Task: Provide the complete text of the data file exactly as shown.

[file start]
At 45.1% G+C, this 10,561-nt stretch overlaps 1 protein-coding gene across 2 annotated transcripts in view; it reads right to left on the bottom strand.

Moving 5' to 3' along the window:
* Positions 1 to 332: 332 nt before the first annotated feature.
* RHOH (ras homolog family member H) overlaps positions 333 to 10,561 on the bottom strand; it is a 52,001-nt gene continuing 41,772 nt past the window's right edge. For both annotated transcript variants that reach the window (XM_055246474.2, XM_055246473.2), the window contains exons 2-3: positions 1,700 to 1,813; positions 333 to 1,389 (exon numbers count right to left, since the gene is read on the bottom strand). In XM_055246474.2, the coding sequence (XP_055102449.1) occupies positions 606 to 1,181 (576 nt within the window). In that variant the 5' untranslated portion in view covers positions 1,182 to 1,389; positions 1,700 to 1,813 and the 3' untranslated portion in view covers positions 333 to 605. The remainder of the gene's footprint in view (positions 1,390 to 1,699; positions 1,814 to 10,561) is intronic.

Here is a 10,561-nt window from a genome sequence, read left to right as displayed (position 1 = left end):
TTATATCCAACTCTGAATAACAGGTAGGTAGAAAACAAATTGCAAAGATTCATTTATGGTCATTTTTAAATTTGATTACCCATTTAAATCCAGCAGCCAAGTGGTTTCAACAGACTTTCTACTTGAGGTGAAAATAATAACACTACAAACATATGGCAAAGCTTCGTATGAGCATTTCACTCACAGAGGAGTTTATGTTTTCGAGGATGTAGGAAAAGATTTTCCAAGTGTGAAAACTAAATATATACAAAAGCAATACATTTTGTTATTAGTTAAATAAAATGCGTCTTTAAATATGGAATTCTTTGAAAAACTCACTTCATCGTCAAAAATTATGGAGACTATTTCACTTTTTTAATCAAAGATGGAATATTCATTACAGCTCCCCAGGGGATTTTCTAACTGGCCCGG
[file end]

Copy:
At 45.1% G+C, this 10,561-nt stretch overlaps 1 protein-coding gene across 2 annotated transcripts in view; it reads right to left on the bottom strand.

Moving 5' to 3' along the window:
* Positions 1 to 332: 332 nt before the first annotated feature.
* RHOH (ras homolog family member H) overlaps positions 333 to 10,561 on the bottom strand; it is a 52,001-nt gene continuing 41,772 nt past the window's right edge. For both annotated transcript variants that reach the window (XM_055246474.2, XM_055246473.2), the window contains exons 2-3: positions 1,700 to 1,813; positions 333 to 1,389 (exon numbers count right to left, since the gene is read on the bottom strand). In XM_055246474.2, the coding sequence (XP_055102449.1) occupies positions 606 to 1,181 (576 nt within the window). In that variant the 5' untranslated portion in view covers positions 1,182 to 1,389; positions 1,700 to 1,813 and the 3' untranslated portion in view covers positions 333 to 605. The remainder of the gene's footprint in view (positions 1,390 to 1,699; positions 1,814 to 10,561) is intronic.

Here is a 10,561-nt window from a genome sequence, read left to right as displayed (position 1 = left end):
TTATATCCAACTCTGAATAACAGGTAGGTAGAAAACAAATTGCAAAGATTCATTTATGGTCATTTTTAAATTTGATTACCCATTTAAATCCAGCAGCCAAGTGGTTTCAACAGACTTTCTACTTGAGGTGAAAATAATAACACTACAAACATATGGCAAAGCTTCGTATGAGCATTTCACTCACAGAGGAGTTTATGTTTTCGAGGATGTAGGAAAAGATTTTCCAAGTGTGAAAACTAAATATATACAAAAGCAATACATTTTGTTATTAGTTAAATAAAATGCGTCTTTAAATATGGAATTCTTTGAAAAACTCACTTCATCGTCAAAAATTATGGAGACTATTTCACTTTTTTAATCAAAGATGGAATATTCATTACAGCTCCCCAGGGGATTTTCTAACTGGCCCGG